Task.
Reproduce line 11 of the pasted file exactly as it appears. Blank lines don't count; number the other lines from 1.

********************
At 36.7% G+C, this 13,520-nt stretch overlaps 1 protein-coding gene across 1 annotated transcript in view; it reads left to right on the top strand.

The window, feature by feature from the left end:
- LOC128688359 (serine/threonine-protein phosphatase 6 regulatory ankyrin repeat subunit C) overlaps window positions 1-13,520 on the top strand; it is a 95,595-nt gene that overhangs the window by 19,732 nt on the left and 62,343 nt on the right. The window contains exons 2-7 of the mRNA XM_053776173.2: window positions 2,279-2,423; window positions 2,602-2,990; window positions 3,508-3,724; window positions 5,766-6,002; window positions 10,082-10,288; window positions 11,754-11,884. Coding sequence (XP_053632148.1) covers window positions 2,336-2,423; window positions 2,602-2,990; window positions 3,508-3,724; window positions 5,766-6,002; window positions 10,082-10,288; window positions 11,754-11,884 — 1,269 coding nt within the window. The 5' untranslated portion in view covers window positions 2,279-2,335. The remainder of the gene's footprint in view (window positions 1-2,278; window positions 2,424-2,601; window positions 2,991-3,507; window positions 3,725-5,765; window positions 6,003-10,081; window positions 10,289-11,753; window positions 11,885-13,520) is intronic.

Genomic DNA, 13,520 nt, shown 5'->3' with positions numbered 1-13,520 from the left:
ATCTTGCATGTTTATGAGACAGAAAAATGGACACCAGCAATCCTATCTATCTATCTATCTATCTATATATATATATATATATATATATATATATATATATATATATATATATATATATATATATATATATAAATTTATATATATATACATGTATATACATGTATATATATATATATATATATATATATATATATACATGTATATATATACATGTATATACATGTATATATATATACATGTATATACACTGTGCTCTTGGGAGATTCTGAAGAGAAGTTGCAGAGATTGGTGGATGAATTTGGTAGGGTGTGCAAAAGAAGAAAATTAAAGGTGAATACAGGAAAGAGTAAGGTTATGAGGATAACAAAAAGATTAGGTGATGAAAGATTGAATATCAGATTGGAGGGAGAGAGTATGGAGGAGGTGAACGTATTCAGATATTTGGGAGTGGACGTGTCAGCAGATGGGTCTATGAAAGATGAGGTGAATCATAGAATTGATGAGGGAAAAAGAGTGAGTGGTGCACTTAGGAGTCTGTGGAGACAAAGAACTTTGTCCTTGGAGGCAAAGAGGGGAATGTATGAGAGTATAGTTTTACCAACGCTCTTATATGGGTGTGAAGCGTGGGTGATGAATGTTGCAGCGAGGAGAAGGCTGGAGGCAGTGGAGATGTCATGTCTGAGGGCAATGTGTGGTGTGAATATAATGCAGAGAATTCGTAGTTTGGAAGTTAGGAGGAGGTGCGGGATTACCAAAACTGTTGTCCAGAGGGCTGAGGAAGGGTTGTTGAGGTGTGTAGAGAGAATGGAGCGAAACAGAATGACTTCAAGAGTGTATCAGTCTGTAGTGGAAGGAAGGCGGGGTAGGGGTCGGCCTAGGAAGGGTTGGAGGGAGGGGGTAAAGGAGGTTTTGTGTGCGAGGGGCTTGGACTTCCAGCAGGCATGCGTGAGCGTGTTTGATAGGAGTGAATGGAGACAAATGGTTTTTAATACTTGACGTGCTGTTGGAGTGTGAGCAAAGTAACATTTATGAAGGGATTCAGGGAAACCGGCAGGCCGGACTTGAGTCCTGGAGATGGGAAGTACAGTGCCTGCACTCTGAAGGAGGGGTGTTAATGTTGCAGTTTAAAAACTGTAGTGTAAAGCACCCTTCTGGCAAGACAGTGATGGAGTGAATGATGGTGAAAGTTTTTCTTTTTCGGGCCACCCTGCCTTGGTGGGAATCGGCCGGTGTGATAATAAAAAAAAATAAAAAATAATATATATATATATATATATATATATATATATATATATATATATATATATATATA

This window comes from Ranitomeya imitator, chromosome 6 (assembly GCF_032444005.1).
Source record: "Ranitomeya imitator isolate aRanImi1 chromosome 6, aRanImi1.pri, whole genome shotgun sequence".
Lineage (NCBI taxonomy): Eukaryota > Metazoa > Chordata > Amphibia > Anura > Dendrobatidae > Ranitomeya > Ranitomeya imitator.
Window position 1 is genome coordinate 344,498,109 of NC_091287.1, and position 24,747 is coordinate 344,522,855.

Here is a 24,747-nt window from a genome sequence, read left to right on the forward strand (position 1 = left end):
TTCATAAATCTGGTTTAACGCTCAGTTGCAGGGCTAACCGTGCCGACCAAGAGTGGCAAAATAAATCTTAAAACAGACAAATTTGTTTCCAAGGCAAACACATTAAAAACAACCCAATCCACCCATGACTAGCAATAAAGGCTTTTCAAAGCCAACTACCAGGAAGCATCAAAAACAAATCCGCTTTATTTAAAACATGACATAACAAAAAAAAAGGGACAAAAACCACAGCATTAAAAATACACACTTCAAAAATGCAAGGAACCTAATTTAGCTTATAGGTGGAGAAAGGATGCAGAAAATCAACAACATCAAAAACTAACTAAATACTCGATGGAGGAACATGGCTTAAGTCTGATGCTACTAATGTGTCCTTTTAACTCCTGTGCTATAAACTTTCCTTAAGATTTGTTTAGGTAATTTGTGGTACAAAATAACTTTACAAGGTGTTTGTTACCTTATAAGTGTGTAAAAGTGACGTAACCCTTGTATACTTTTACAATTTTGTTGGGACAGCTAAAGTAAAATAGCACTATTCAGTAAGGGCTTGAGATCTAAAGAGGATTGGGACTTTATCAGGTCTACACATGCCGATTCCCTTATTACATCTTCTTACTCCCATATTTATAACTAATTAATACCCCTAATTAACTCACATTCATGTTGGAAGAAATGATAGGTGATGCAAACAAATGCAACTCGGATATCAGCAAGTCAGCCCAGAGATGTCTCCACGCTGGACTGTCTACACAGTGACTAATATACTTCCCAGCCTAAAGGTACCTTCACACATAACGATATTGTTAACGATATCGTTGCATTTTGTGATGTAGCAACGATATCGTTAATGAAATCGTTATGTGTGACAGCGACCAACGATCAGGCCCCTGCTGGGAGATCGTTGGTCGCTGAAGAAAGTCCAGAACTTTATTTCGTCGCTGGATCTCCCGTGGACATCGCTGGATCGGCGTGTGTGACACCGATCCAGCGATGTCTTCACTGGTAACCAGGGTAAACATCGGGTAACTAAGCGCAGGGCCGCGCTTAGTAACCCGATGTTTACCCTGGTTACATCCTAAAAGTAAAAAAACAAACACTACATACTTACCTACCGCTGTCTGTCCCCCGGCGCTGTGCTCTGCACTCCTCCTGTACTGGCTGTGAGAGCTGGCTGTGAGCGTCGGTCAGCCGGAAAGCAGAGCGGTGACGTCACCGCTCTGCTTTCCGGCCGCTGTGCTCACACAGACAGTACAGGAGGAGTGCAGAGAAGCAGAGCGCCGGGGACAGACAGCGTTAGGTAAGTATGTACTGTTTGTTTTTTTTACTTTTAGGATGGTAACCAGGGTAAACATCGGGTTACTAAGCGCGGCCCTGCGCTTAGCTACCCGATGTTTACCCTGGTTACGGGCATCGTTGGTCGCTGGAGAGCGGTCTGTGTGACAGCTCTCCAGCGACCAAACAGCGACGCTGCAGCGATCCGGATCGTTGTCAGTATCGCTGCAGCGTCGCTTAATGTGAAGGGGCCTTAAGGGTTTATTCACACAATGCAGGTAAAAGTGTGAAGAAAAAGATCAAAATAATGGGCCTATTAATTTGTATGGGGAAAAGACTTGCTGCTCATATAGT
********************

TTCATAAATCTGGTTTAACGCTCAGTTGCAGGGCTAACCGTGCCGACCAAGAGTGGCAAAATAAATCTTAAAACAGACAAATTTGTTTCCAAGGCAAACACATTAAAAACAACCCAATCCACCCATGACTAGCAATAAAGGCTTTTCAAAGCCAACTACCAGGAAGCATCAAAAACAAATCCGCTTTATTTAAAACATGACATAACAAAAAAAAAGGGACAAAAACCACAGCATTAAAAATACACACTTCAAAAATGCAAGGAACCTAATTTAGCTTATAGGTGGAGAAAGGATGCAGAAAATCAACAACATCAAAAACTAACTAAATACTCGATGGAGGAACATGGCTTAAGTCTGATGCTACTAATGTGTCCTTTTAACTCCTGTGCTATAAACTTTCCTTAAGATTTGTTTAGGTAATTTGTGGTACAAAATAACTTTACAAGGTGTTTGTTACCTTATAAGTGTGTAAAAGTGACGTAACCCTTGTATACTTTTACAATTTTGTTGGGACAGCTAAAGTAAAATAGCACTATTCAGTAAGGGCTTGAGATCTAAAGAGGATTGGGACTTTATCAGGTCTACACATGCCGATTCCCTTATTACATCTTCTTACTCCCATATTTATAACTAATTAATACCCCTAATTAACTCACATTCATGTTGGAAGAAATGATAGGTGATGCAAACAAATGCAACTCGGATATCAGCAAGTCAGCCCAGAGATGTCTCCACGCTGGACTGTCTACACAGTGACTAATATACTTCCCAGCCTAAAGGTACCTTCACACATAACGATATTGTTAACGATATCGTTGCATTTTGTGATGTAGCAACGATATCGTTAATGAAATCGTTATGTGTGACAGCGACCAACGATCAGGCCCCTGCTGGGAGATCGTTGGTCGCTGAAGAAAGTCCAGAACTTTATTTCGTCGCTGGATCTCCCGTGGACATCGCTGGATCGGCGTGTGTGACACCGATCCAGCGATGTCTTCACTGGTAACCAGGGTAAACATCGGGTAACTAAGCGCAGGGCCGCGCTTAGTAACCCGATGTTTACCCTGGTTACATCCTAAAAGTAAAAAAACAAACACTACATACTTACCTACCGCTGTCTGTCCCCCGGCGCTGTGCTCTGCACTCCTCCTGTACTGGCTGTGAGAGCTGGCTGTGAGCGTCGGTCAGCCGGAAAGCAGAGCGGTGACGTCACCGCTCTGCTTTCCGGCCGCTGTGCTCACACAGACAGTACAGGAGGAGTGCAGAGAAGCAGAGCGCCGGGGACAGACAGCGTTAGGTAAGTATGTACTGTTTGTTTTTTTTACTTTTAGGATGGTAACCAGGGTAAACATCGGGTTACTAAGCGCGGCCCTGCGCTTAGCTACCCGATGTTTACCCTGGTTACGGGCATCGTTGGTCGCTGGAGAGCGGTCTGTGTGACAGCTCTCCAGCGACCAAACAGCGACGCTGCAGCGATCCGGATCGTTGTCAGTATCGCTGCAGCGTCGCTTAATGTGAAGGGGCCTTAAGGGTTTATTCACACAATGCAGGTAAAAGTGTGAAGAAAAAGATCAAAATAATGGGCCTATTAATTTGTATGGGGAAAAGACTTGCTGCTCATATAGT